Romain Grosjean back in the hot seat for Singapore GP
By Berthold Bouman
Romain Grosjean will be back in the car after his one-race ban, which meant he had to sit out the Italian Grand Prix after he had caused the first-corner accident at Spa-Francorchamps. Grosjean’s 2012 C.V at first sight doesn’t really look very pretty, he retired from five of the 12 Grands Prix he competed in, and was involved in seven first-lap accidents this year.
At Spa the 26-year old Frenchman moved to the right after the start, ran into the side of Lewis Hamilton’s McLaren, who had nowhere to go, and then all hell broke loose, as his Lotus became an unguided missile and narrowly missed the head of Fernando Alonso, who was just about to steer into the corner but instead saw nothing but cars and debris flying around him and his Ferrari.
Formula One held its breath, but all drivers involved in the crash were uninjured, but both title contenders Alonso and Hamilton were out of the race, which gave Grosjean’s team colleague Kimi Raikkonen the opportunity to sneak into third position of the Drivers’ Championship.
It was a harsh punishment for the young Frenchman, Grosjean was the first driver to be banned from a race since Michael Schumacher in 1994 (he got a two-race ban for ignoring a black flag), but his ban was also a learning experience as Team Principal Eric Boullier put it, “This is a severe penalty, but it’s part of his learning curve.”
And the Lotus boss added, “Part of the problem is that he wants to do well. He is somebody who is a perfectionist. He needs to understand he will deliver more if he doesn’t put too much pressure on himself at the start of the race.”
But sitting in the Lotus garage has given Grosjean the opportunity to observe 2007 World Champion Raikkonen at work. “I can still learn a lot from Kimi; he has a huge amount of experience. As a team-mate he is both challenging and fantastic; challenging because he is so quick and has abilities I have yet to develop, but fantastic because he is also a great example to follow in the way he can switch his mind set so quickly during a race weekend to be entirely focused on the job,” he said.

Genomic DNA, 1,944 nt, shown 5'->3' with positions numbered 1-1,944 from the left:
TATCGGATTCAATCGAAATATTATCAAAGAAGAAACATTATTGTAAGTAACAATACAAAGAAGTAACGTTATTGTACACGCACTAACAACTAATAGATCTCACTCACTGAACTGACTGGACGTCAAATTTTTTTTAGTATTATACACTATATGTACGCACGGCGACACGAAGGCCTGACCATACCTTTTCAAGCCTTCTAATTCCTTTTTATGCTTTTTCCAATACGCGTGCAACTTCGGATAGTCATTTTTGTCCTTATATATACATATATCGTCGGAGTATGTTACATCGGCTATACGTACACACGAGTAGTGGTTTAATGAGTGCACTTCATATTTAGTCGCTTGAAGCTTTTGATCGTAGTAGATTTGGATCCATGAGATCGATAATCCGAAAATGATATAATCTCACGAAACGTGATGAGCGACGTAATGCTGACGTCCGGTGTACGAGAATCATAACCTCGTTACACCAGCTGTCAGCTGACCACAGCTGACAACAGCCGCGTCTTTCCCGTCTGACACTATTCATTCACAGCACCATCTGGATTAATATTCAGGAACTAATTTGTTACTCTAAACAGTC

And he added, “Being on the pit wall with the engineers and looking at the data is always useful. You get another perspective on how the cars are performing, where the differences are, what can be improved and so on.”
Despite his unfortunate encounters on track, Grosjean hasn’t really done a bad job, certainly his qualifying record is not bad at all for a semi-rookie. He qualified in the top-ten during all races except the German Grand Prix, but due to his retirements he only scored 76 points, which is still more than Sergio Perez, Felipe Massa and Michael Schumacher. He also scored three podium places, again not bad for a semi-rookie.
Asked about his mixed fortunes he replied, “I would say that since Hockenheim I haven’t really had the same connection with the car as I had previously. At the start of the season I felt very comfortable and by the time we got to Valencia the sensation I had in the car was just amazing. Whether it’s the tyres, the set-up or something in my driving style I’m not 100% sure; we need to go through everything and find out.”
And he said, “The grids are so close this year that any tiny thing can mean the difference between being at the front and sitting in the midfield.”
Raikkonen is now in third place of the championship, will Grosjean support his team mate’s title bid? “I wouldn’t say that for the rest of the season I’m here just to play a supporting role; if I have the opportunity to reach the podium, or even a win, then I will take it.
“Of course, I want the team to achieve the best results it can and if you look at the points difference between me and Kimi it would be foolish to think only of my own results. Let’s hope we can have a fantastic end to the season for me, Kimi and the team!”